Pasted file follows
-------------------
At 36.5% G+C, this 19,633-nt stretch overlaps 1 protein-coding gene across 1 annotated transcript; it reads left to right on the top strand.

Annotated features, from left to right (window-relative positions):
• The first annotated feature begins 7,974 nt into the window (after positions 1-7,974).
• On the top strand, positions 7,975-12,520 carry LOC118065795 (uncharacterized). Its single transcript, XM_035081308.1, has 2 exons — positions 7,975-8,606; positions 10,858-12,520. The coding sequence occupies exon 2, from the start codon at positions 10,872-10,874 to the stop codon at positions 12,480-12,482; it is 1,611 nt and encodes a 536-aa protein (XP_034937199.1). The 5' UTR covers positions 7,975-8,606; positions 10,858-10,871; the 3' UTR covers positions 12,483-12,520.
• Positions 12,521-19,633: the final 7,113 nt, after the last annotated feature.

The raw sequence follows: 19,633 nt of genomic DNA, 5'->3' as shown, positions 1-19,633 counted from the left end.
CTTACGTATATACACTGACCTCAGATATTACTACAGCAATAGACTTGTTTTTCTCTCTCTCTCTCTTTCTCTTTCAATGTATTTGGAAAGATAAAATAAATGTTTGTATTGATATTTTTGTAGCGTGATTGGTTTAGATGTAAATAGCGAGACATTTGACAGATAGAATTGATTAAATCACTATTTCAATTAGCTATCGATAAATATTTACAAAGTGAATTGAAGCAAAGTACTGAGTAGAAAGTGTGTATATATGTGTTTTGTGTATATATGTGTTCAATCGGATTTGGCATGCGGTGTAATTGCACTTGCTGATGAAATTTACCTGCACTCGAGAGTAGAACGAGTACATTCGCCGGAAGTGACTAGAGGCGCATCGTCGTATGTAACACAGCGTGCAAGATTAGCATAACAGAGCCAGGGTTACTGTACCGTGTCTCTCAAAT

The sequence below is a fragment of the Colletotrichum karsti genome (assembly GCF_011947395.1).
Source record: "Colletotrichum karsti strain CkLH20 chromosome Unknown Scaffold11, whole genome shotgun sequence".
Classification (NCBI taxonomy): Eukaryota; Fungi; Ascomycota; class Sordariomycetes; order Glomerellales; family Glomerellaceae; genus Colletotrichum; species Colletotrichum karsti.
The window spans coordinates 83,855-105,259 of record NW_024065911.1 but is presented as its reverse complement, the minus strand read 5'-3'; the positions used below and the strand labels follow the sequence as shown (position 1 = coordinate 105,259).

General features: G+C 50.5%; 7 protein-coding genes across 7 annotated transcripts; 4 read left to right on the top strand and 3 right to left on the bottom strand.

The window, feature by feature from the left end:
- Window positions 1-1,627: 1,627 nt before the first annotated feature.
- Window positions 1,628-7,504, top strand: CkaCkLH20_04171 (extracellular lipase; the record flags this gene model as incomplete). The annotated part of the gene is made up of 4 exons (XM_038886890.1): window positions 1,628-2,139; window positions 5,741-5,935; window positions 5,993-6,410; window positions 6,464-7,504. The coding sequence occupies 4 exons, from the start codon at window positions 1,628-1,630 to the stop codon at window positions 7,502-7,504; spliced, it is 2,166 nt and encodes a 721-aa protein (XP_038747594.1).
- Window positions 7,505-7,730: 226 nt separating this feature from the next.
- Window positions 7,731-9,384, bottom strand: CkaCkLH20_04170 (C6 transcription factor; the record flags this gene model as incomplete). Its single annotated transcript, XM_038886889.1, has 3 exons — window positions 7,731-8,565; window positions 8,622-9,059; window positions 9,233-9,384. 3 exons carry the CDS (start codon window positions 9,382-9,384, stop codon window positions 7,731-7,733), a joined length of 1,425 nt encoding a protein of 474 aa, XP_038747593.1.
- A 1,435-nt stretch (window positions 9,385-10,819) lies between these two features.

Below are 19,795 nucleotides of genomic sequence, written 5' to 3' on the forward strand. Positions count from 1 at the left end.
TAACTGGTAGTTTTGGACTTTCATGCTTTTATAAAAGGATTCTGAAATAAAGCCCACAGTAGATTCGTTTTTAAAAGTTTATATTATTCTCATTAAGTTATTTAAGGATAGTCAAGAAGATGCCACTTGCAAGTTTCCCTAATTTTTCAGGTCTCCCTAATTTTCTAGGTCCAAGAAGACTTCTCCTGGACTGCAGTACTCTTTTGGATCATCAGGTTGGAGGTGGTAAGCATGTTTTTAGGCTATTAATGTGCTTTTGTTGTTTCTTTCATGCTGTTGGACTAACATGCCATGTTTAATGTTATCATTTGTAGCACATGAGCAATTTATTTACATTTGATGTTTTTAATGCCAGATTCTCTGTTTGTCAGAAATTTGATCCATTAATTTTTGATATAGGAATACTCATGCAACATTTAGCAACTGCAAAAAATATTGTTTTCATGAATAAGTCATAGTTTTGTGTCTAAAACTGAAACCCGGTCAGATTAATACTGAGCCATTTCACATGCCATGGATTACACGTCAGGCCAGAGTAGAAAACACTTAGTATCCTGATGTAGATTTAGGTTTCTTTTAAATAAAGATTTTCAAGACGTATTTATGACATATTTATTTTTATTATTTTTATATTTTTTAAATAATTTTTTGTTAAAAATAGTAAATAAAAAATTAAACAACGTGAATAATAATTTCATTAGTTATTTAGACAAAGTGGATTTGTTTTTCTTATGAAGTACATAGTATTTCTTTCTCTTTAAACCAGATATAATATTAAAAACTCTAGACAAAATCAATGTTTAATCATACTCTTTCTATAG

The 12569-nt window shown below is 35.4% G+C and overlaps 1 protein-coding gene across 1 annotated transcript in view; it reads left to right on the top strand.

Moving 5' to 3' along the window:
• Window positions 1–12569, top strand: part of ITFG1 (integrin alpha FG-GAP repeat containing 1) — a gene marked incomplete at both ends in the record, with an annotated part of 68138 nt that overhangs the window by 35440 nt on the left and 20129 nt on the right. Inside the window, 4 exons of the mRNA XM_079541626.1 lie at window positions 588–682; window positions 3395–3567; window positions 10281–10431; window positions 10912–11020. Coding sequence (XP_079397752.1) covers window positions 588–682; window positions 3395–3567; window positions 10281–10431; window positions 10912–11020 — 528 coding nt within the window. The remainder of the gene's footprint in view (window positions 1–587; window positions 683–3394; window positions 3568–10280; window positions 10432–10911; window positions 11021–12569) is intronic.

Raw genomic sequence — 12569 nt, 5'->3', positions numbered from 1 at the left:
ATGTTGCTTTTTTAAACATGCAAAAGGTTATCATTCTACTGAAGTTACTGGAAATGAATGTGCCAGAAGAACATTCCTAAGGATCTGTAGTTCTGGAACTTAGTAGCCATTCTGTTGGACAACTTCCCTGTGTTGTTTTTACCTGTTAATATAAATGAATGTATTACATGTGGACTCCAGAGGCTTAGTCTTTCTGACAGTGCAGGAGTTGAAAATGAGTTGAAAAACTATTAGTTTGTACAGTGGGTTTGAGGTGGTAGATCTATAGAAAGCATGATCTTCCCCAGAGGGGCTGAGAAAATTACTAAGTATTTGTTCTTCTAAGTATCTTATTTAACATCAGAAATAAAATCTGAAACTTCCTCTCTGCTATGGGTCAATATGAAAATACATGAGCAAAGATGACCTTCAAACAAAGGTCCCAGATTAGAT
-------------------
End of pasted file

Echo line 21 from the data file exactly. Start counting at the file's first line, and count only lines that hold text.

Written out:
The 12569-nt window shown below is 35.4% G+C and overlaps 1 protein-coding gene across 1 annotated transcript in view; it reads left to right on the top strand.